P. 14: The authors refer to the GRADE approach. In describing GRADE’s method of grading evidence, the description of study designs is inaccurate. In the GRADE approach, “randomized controlled trials (RCTs) start as high-quality evidence and observational studies as low-quality evidence supporting estimates of intervention effects“ (Guyatt et al., 2011), which means that the GRADE approach differentiates between RCTs and (all other) non-randomized study designs.
Reference: Guyatt, G., Oxman, A.D., Akl, E.A., Kunz, R., Vist, G., Brozek, J., Norris, S., Falck-Ytter, Y., Glasziou, P., DeBeer, H., Jaeschke, R., Rind, D., Meerpohl, J., Dahm, P. & Schünemann, H.J. (2011): GRADE guidelines: 1. Introduction – GRADE evidence profiles and summary of findings tables. J. Clin. Epidemiol. 64, 383-394.
Tables 2 and 3, Q3: This item proposes that suboptimal comparison groups have to be accepted if “feasibility and ethical considerations” are taken into account. We believe that the risk of bias should be considered separately from technical and ethical aspects. We fear that this item opens a back door to biased studies becoming acceptable as trustworthy evidence, only because a better study design was considered unfeasible. If the assessment of feasibility also includes the consideration of the organizational and funding circumstances of research, the door towards bias is opened very wide here.
Tables 2 and 3, Q5: We suggest the inclusion of a similar question regarding the blinding of exposure assessors to disease status in case-control studies. This item on blinded outcome assessment can be dropped as non-applicable, “when clinical evaluators cannot be blinded to exposure status”. However, if the assessment of risk of bias is the aim of the item bank, it makes no difference for what reasons the outcome assessment was not blinded. If a blinded outcome assessment is impossible, the study quality may be the best possible under the specific circumstances, but the study results will still be biased. We suggest deleting this possibility of "justified" bias.
Tables 2 and 3, Q8: Q8 addresses missing values due to loss to follow-up and is therefore only relevant for cohort studies. A corresponding question regarding other types of missing data in other study types would be useful (e.g. missing values of exposure in case-control studies). We suggest providing a reference for the statement that "Cochrane standard for attrition is 20 percent for shorter term (<1 year) and 30 percent for longer term (≥ 1 year)".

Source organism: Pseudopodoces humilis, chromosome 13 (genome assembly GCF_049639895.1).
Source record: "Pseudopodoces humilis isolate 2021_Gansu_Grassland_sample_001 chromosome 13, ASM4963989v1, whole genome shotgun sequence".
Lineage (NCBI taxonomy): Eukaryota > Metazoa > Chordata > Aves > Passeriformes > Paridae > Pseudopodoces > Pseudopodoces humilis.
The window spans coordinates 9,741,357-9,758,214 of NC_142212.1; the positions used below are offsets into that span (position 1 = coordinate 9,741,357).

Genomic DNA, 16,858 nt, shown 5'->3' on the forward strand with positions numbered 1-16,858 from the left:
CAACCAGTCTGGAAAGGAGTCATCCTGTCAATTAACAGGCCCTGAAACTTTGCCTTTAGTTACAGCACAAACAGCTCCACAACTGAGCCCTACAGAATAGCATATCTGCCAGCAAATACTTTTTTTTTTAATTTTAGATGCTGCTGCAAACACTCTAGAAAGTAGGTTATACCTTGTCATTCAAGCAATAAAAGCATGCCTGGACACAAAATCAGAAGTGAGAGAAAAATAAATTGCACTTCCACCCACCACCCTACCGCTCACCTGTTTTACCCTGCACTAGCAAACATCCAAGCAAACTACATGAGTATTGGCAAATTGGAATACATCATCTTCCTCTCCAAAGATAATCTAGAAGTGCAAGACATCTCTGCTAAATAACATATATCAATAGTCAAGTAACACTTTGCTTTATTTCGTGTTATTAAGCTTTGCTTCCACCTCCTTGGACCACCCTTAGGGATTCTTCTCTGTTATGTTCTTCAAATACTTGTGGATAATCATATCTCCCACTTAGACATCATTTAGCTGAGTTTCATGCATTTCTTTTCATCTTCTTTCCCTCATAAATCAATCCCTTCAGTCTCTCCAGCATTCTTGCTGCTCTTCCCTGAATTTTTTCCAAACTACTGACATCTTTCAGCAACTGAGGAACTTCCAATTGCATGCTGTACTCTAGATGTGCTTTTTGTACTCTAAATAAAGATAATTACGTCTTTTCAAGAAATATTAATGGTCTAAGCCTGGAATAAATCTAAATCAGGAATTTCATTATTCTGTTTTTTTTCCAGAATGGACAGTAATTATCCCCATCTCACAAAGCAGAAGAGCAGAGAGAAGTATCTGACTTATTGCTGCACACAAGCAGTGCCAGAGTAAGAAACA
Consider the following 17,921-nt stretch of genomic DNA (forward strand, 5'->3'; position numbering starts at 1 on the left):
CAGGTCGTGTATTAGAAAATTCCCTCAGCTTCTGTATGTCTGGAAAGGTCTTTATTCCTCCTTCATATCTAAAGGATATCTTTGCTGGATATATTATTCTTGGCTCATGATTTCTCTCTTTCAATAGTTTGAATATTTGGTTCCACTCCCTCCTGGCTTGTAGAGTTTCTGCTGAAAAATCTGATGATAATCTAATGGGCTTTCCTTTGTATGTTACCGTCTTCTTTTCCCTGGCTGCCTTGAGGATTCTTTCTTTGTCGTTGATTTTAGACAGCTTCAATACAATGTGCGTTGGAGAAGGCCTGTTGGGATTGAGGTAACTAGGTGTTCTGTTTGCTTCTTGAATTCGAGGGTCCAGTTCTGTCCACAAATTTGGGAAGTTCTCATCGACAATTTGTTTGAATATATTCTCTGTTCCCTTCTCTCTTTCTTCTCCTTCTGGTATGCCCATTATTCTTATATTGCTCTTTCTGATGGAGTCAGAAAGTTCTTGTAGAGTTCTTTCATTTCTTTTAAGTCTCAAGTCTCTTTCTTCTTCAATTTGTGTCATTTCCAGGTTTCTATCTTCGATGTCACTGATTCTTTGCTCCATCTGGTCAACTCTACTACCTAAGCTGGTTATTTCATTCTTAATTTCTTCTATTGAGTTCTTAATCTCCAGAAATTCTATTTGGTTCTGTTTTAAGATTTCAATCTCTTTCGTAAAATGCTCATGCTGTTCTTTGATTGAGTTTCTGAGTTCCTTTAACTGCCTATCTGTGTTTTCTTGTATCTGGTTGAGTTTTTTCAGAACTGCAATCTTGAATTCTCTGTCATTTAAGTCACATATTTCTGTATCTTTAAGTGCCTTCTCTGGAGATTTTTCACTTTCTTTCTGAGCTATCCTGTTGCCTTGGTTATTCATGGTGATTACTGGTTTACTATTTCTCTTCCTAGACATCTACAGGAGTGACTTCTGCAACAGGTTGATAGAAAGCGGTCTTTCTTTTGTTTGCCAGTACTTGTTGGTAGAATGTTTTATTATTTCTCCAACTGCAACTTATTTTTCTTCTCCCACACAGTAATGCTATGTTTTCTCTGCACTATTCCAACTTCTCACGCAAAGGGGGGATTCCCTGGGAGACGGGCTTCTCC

No threshold is provided in the instructions for the assessment of differences in loss to follow-up. We suggest that bias should be suspected if attrition rates differ by more than 10 percent between groups (Kristman et al., 2004).
Reference: Kristman, V., Manno, M. & Côté, P. (2004): Loss to follow-up in cohort studies: How much is too much? Eur. J. Epidemiol. 19, 751-760.
Table 3, Q12: If no adjusted analysis was performed in the study, this item should be scored as negative. However, if the comparison groups in a study are similar with regard to all known confounders (this may be due to pure chance), there is no need to adjust the analyses for these confounders. If the comparison groups are similar, this item should therefore also be scored as positive.
Table 3, Q15 and Q16: Inadequate statistical methods may not only lead to reduced precision, but also to flawed (biased) results. The last sentence of the instructions to Q15 implies that "risk ratio" and "relative risk" are different effect measures, although they in fact mean the same thing. Furthermore, it is not stated that the risk ratio should be calculated instead of (or in addition to) what measure (presumably the odds ratio)? It also remains unclear why especially this aspect of calculating the risk ratio in cases where prevalence is greater than 10 percent is explicitly addressed (out of many other possible methodological aspects that are important for the adequate application of statistical methods), and why there is no corresponding statement for Q16.
P. 14: Please write “Schünemann” (instead of Shunemann).